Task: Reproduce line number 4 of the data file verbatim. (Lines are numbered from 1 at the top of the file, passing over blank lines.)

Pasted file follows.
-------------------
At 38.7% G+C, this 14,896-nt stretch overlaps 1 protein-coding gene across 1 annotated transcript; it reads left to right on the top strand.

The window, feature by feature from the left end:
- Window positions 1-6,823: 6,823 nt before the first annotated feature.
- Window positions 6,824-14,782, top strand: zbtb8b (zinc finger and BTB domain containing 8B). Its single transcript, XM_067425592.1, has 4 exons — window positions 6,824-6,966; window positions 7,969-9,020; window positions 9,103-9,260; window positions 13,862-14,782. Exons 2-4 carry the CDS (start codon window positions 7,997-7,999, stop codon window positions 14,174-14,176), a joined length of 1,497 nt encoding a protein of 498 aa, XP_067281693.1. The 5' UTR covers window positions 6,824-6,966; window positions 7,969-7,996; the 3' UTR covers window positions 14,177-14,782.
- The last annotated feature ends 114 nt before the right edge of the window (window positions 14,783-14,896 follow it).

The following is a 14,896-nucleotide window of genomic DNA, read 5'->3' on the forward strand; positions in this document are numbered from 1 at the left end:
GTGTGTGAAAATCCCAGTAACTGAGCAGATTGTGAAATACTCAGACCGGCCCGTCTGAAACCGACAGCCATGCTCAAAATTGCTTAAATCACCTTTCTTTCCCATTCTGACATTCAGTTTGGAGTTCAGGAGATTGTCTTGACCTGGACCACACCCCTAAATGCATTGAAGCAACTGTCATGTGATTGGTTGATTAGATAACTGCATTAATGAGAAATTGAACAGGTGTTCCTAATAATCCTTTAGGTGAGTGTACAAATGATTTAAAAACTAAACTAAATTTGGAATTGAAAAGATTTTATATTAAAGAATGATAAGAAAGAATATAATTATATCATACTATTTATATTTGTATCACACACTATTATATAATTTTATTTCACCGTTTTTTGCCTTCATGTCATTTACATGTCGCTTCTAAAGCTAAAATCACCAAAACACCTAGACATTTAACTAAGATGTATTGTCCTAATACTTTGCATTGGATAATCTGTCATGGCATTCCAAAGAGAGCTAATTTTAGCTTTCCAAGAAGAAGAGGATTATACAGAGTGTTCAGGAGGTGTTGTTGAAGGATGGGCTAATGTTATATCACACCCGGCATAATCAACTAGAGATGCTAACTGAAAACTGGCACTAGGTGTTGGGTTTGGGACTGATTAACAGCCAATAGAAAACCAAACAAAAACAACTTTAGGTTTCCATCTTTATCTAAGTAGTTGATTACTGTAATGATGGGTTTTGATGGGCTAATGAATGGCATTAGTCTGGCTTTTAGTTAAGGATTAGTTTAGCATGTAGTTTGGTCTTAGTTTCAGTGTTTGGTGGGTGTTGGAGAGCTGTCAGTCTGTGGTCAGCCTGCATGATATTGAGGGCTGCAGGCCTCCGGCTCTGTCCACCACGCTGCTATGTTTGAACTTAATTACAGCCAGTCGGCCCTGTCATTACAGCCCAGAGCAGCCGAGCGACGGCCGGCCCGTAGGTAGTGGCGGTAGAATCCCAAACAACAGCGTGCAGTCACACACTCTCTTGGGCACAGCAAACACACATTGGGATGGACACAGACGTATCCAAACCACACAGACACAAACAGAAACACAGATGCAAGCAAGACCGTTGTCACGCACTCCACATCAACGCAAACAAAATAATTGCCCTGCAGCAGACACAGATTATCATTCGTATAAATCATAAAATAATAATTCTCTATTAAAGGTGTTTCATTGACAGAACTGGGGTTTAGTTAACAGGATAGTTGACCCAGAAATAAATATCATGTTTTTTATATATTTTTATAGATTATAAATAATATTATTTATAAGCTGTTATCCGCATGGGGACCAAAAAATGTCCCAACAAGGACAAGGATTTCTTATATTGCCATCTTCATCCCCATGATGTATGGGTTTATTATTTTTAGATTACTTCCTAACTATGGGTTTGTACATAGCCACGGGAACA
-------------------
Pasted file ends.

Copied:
- Window positions 6,824-14,782, top strand: zbtb8b (zinc finger and BTB domain containing 8B). Its single transcript, XM_067425592.1, has 4 exons — window positions 6,824-6,966; window positions 7,969-9,020; window positions 9,103-9,260; window positions 13,862-14,782. Exons 2-4 carry the CDS (start codon window positions 7,997-7,999, stop codon window positions 14,174-14,176), a joined length of 1,497 nt encoding a protein of 498 aa, XP_067281693.1. The 5' UTR covers window positions 6,824-6,966; window positions 7,969-7,996; the 3' UTR covers window positions 14,177-14,782.